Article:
The Right to Whisper
LEAP fights for the right to whisper.
Like free speech, the right to whisper is an necessary precondition for a free society. Without it, civil society and political freedom become impossible. As the importance of digital communication for civic participation increases, so does the importance of the ability to digitally whisper.
Unfortunately, advances in surveillance technology are rapidly eroding the ability to whisper. This is a worldwide problem, not simply an issue for people in repressive contexts. Acceptance of poor security in the West creates a global standard of insecure practice, even among civil society actors who urgently need the ability to communicate safely.
The stakes could not be higher. Activists are dying because their communication technologies betray their identity, location, and conversations. When activists attempt to secure their communications, they face confusing software, a dearth of secure providers, and a greater risk of being flagged as potential troublemakers. In other words, problems of usability, availability, and adoption.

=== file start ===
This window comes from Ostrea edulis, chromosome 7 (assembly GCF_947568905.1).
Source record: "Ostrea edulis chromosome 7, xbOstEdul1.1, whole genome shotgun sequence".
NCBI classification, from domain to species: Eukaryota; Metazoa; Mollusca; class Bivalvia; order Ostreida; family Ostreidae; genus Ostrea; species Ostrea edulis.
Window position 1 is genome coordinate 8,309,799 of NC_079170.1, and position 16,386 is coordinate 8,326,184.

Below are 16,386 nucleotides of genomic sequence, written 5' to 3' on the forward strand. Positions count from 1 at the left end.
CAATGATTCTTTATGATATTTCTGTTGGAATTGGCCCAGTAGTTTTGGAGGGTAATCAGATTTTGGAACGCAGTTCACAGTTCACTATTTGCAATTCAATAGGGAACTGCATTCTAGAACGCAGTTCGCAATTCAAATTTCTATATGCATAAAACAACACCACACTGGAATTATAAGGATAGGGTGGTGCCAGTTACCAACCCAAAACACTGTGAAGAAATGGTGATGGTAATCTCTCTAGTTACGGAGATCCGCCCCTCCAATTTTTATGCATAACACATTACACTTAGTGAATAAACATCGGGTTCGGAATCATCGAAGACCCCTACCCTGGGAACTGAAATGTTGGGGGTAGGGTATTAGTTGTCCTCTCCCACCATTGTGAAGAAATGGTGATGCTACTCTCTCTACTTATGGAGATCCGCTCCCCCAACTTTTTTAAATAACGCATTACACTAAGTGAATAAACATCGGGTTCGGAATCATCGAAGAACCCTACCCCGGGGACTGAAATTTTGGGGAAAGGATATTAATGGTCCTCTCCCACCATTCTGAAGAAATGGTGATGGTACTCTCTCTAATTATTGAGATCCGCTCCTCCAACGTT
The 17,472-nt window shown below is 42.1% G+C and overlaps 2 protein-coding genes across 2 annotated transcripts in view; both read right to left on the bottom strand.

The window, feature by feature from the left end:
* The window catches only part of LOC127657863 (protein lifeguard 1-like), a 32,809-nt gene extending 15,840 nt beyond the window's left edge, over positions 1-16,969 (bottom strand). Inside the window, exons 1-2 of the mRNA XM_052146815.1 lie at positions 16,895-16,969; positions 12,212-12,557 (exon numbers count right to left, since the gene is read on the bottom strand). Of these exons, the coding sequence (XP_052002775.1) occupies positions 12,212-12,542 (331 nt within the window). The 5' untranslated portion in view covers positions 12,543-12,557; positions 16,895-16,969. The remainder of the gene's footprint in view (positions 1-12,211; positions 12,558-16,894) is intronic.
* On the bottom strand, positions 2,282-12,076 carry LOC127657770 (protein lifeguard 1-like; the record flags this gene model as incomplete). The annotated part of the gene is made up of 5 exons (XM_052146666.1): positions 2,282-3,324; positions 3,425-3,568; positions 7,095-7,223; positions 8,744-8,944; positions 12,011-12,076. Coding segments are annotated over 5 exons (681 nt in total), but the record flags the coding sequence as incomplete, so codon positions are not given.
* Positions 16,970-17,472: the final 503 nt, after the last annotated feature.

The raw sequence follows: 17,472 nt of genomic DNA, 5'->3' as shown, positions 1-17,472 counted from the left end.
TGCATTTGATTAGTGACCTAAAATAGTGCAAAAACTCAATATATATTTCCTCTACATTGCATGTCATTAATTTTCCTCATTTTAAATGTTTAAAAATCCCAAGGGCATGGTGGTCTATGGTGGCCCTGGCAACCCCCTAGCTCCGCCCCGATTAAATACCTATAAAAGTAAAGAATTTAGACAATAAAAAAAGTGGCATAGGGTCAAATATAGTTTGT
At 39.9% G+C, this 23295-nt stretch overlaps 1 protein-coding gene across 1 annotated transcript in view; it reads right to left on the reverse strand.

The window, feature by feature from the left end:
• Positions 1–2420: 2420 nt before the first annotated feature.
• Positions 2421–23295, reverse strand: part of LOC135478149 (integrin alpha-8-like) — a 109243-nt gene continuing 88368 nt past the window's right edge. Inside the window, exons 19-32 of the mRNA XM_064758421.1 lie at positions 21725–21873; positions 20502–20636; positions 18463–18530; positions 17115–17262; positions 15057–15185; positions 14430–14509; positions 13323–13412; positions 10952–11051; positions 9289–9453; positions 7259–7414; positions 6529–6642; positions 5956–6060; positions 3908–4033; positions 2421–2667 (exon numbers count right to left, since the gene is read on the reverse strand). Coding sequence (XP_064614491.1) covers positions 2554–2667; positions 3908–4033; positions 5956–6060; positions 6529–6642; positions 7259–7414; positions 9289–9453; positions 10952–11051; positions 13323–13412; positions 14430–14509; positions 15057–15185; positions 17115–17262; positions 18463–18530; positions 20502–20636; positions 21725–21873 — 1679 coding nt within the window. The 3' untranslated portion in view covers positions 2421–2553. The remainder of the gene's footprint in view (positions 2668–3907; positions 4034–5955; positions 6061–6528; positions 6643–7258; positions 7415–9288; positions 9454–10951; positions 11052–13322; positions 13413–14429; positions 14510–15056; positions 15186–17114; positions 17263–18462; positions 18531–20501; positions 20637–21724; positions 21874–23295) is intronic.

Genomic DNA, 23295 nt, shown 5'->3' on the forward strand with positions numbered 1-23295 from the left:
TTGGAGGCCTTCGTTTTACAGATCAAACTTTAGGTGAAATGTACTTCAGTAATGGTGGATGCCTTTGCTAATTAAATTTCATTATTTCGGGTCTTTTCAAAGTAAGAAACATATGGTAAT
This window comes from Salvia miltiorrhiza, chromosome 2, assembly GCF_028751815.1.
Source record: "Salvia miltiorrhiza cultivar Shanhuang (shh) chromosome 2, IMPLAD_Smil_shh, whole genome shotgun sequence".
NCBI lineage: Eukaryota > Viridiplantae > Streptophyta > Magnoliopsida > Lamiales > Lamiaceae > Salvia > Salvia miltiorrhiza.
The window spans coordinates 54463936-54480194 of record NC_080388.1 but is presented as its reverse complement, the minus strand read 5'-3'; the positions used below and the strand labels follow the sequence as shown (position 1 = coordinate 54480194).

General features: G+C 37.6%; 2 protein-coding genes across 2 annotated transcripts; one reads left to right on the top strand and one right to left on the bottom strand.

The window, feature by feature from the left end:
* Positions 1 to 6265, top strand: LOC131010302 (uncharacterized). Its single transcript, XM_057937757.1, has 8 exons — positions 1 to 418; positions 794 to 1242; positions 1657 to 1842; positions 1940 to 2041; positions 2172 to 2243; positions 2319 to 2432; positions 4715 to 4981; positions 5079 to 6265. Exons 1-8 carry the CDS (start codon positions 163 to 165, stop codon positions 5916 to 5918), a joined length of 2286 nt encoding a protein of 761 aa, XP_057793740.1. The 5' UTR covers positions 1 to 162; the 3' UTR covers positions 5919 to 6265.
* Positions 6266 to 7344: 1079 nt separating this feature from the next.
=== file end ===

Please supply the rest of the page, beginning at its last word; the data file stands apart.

The LEAP vision is to attack these problems of usability, availability, and adoption head on.
To address usability, we are creating a complete system where the user-facing client software is tightly coupled with the cloud-base components of the system. All our software will be auto-configuring, prevent users from practicing insecure behavior, and primarily limit the configuration options to those moments when the user is placing their trust in another entity.
To address availability, LEAP will work closely with service providers to adopt our open source, automated platform for running high-availability communication services. By lowering the barriers of entry to become a reliable provider, we can increase the supply and decrease the cost of secure communications.
To address adoption, the LEAP platform layers higher security on top of existing protocols to allow users a gradual transition path and backward compatibility. Our goal is to create services that are attractive in terms of features, usability, and price for users in both democratic and repressive contexts.